Happy Independence Day!
On this day 245 years ago, America was founded.
Newer generations may not understand that the point of today is how thirteen British colonies declared independence from the oppressive and tyrannical British Crown, and established a nation of the NEW WORLD. In other words, before America was established, this land belonged to the British Empire, ruled by a king. OLD WORLD Britain saw humans as, ‘once a subject always a subject.’
We live in complicated times where opinions and movements are not necessarily rooted in historical reality. Fortunately, here in America, we have an incredibly well documented history of who and what this nation really is about.
On this day in 1776, The Declaration of Independence was ratified. If you know your world history from Greece and Rome, through the Europe enlightenment (OLD WORLD), you know the Declaration of Independence is the greatest document ever written, up to this point in history. The Declaration is both an American document, and a document of the NEW WORLD.
Thomas Jefferson (Founding Father, Third President) is credited with writing most of the Declaration. Jefferson was a man of the Enlightenment era, and known as “the great fighter against slavery in the emerging Republic (Hansen).”
In this era we all find ourselves in where Critical Race Theory (CRT) is in the headlines, this writer will challenge the lack of logic behind CRT that America was founded as a racist nation. Since the nation is openly having a debate on slavery and racism, and the founding of America, here’s the truth.
America was initially founded by 56 men (signers of the Declaration). Many of America’s founders hated and despised slavery, and the slave-holding aristocracy that this land inherited from the British. Thomas Jefferson wanted to include a 168-word statement that condemned slavery in the Declaration of Independence, but this was rejected, as the politics of that day was not yet ready to take down the slave aristocracy.
So why did it take 89 years after the founding of the United States to abolish slavery, and why couldn’t it have been done on July 4, 1776?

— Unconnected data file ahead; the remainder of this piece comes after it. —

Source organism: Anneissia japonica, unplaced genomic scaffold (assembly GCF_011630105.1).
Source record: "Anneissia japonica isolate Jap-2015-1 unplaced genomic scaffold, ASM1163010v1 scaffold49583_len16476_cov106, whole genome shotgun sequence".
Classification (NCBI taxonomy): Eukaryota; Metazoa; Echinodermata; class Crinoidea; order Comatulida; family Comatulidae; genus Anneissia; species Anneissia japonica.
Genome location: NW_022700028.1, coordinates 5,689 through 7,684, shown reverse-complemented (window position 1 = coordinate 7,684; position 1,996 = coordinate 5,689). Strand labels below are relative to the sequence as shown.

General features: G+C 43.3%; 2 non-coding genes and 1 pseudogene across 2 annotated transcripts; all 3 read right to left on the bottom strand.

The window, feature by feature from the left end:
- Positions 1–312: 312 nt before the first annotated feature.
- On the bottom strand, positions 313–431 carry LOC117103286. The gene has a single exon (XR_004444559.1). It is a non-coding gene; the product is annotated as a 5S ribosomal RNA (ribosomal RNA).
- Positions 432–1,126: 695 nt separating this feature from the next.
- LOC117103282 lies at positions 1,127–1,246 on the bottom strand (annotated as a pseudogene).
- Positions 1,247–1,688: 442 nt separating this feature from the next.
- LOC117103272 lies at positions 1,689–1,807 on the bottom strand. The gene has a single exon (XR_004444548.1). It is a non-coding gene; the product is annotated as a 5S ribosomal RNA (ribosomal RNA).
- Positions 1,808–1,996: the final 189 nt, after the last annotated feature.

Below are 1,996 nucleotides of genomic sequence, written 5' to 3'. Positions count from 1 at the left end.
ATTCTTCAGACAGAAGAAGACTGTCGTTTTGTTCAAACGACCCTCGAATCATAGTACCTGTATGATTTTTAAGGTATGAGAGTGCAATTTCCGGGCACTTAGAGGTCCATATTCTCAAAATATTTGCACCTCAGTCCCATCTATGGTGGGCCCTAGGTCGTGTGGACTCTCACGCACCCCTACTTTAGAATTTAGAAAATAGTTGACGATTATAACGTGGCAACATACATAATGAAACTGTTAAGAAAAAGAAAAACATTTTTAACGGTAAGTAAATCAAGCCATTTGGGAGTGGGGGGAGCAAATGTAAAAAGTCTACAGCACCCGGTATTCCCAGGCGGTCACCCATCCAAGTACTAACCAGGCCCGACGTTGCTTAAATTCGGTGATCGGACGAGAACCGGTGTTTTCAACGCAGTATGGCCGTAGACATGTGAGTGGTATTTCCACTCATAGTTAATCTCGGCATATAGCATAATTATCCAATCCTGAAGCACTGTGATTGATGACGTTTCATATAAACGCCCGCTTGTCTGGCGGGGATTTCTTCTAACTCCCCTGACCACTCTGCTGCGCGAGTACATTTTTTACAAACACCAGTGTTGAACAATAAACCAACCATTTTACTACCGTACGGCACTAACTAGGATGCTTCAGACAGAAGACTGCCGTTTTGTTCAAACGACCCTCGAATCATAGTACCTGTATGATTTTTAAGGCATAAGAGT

To answer both questions, I argue, you have to be well read, and a realist. The slave-holding aristocracy was deeply calcified in the original thirteen colonies. In the Declaration, the line ‘All men are created equal’ by Thomas Jefferson is the greatest single one liner (non Biblical) in world history. This is not some new statement I am offering up in 2021. This is World History 101.
On July 4, 1776, when the Declaration of Independence was first ratified, it was hugely influential in beginning to end slavery in the Northern states. This fact is left out in CRT discussions, but while it took a four year bloody Civil War, and until December 1865 to abolish slavery in the Southern states of America, Northern states began moving to abolish slavery beginning in 1777. You can Google this.
The first American Flag debuted in Pennsylvania in 1777. By 1780, Pennsylvania was moving to abolish slavery. By the early to mid 1800s, most Northern stores had outlawed slavery (see New Hampshire’s unique story). The American Flag is a movement of the Northern States. The South did not move to end slavery. This sets up the Civil War (North vs. South).
If you want to learn more about America, and who and what this nation really is about, I recommend reading three things today:
1. Declaration of Independence. Have your kids, and grandkids read it. It is America’s founding document. For two centuries, this nation was raised on the Declaration of Independence, George Washington, and the enlightened wisdom of the Founding Fathers. America’s founders weren’t perfect, but in context of thousands of years of world history, Americanism was founded as the highest level of human freedoms the world had ever known.
2. Read Frederick Douglass’ “What to the Slave is the Fourth of July’. In the mid 1800s, Rochester, NY was the intellectual battlefield for both the abolition of slavery, and women’s rights. On July 5, 1852, Frederick Douglass delivers one of America’s most important speeches on here in Rochester. In his speech, Douglass is rightfully angry at the failure of the nation to live up to it’s founding ideals, but deeply respects and honors the American system of Government.
3. I recommend reading John F. Kennedy’s Independence Day speech from July 4, 1946, where Kennedy (highly intelligent and well educated in American tradition) lays out what it means to be a traditional American. Back in the first half of the 20th Century, Americans were raised to deeply believe in American ideals, and Kennedy articulates this. As Kennedy says:
“The characteristics of the American people have ever been:
– A deep sense of religion
– A deep sense of idealism
– A deep sense of patriotism
– A deep sense of individualism.”
Let me close with this. America has a complicated, and glorious past, filled with centuries of justice, and injustice. No argument there. The American Revolution wasn’t fought over slavery like the Civil War was, but for many of the men fighting in the American Revolution, the abolition of slavery couldn’t happen soon enough. In those days, change and events took time to play out. Sometimes very slowly. But July 4, 1776 was a monumental, earth-shaking day that divided the OLD WORLD from the NEW WORLD.
Again. Happy Independence Day. The formal name of today’s holiday is INDEPENDENCE DAY. The date of July 4 is hugely significant.